I was pleasantly surprised to see the US markets up substantially today -- "the biggest one day gain of 2007" the media report.
To what do we owe this great day? Well, if you follow the daily financial media reports, then you'll see a few reasons put forward for the price jump -- declining bond yields, increasing retail sales, and diminishing concerns about inflation.
But that's today. Yesterday, per the financial media, investors were frightened when the 10-year bond yield symbolically breached 5%. According to the AP Business Wire today: "Rising bond yields amid inflation concerns had been pummeling stocks since last week."
Too often, the media is unhelpful for investors. Explaining events after the fact means little for future prices. In fact, future prices tend to do the opposite of what the news implies.
When the media is negative is actually the best time to buy. The chart to the left demonstrates how negativity in the media, this time around 9/11 and the war in Afghanistan, was inversely correlated with market returns. I quantified negativity by counting negative words (fear-related) in the Nightly Business Report online transcripts. A simple regression analysis found a significant inverse correlation between the prevalence of negative words in a transcript and the market's performance over the next week. No offense Paul Kangas and Susie Gharib, but your broadcast is useless for the average investor.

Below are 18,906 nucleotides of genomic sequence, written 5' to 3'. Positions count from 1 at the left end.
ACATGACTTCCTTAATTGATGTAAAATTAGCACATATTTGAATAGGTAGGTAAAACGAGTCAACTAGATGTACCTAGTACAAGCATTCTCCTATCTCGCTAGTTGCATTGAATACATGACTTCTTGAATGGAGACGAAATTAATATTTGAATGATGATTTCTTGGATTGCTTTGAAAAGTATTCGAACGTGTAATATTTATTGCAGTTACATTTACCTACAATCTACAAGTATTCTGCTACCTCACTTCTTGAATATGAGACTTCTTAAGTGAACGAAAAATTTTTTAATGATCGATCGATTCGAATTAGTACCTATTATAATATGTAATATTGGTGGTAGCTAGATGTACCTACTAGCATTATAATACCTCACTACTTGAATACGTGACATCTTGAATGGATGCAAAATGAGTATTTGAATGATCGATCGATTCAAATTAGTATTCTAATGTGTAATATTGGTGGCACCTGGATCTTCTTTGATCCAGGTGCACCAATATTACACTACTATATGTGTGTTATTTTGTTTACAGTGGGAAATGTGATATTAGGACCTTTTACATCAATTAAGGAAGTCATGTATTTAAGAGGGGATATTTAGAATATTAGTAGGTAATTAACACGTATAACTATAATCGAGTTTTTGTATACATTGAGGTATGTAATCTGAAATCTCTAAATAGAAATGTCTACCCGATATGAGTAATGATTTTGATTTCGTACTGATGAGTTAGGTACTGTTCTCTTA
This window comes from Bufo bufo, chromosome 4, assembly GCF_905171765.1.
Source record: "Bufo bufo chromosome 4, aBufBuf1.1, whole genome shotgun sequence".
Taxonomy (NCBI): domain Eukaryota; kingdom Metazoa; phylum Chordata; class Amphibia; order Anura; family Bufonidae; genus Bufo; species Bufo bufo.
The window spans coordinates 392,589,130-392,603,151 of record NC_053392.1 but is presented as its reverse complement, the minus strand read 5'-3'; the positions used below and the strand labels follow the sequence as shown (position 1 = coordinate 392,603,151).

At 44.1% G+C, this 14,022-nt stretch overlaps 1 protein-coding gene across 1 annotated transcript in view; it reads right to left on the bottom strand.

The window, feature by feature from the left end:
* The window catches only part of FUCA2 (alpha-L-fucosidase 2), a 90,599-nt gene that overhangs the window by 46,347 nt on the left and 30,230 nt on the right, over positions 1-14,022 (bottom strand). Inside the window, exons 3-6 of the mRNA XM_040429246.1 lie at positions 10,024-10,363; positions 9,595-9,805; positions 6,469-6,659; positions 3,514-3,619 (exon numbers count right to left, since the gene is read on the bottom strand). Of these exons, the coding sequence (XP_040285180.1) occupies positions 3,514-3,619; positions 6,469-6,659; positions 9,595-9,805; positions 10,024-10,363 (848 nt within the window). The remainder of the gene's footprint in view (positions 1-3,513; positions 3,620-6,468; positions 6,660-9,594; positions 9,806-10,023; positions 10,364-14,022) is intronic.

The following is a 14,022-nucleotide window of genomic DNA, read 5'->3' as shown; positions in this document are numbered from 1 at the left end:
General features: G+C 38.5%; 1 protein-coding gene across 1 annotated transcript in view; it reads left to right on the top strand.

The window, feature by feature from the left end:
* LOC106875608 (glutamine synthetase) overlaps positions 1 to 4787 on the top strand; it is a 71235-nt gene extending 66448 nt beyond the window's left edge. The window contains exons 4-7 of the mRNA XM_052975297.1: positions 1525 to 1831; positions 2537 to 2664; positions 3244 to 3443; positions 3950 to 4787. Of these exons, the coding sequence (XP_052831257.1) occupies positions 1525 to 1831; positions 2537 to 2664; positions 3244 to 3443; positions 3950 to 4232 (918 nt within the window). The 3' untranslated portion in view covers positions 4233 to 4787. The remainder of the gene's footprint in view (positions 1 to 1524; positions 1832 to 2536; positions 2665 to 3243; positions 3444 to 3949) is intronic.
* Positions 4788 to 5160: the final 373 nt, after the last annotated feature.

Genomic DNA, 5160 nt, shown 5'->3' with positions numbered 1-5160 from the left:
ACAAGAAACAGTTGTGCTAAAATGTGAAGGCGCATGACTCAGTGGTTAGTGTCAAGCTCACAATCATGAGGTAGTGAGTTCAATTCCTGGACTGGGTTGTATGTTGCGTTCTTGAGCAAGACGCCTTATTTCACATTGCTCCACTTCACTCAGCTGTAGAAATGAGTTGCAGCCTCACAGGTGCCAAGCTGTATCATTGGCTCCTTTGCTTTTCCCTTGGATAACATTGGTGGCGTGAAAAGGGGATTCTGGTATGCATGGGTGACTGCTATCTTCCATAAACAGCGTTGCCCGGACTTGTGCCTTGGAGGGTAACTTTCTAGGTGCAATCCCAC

By the way, the above chart appears in my upcoming book, "Inside the Investor's Brain" (available from Wiley on July 9th).
When amateur investors hear the media experts predict a slowing economy after a sharp drop in the market, they get scared. When scared, they are more likely to sell. The financial news is better avoided by sensitive investors - those who might get scared at exactly the wrong times.
The media has numerous rationalizations, on a day-to-day basis, for the market's volatility. Beware. Paying attention to this information can be detrimental to your wealth.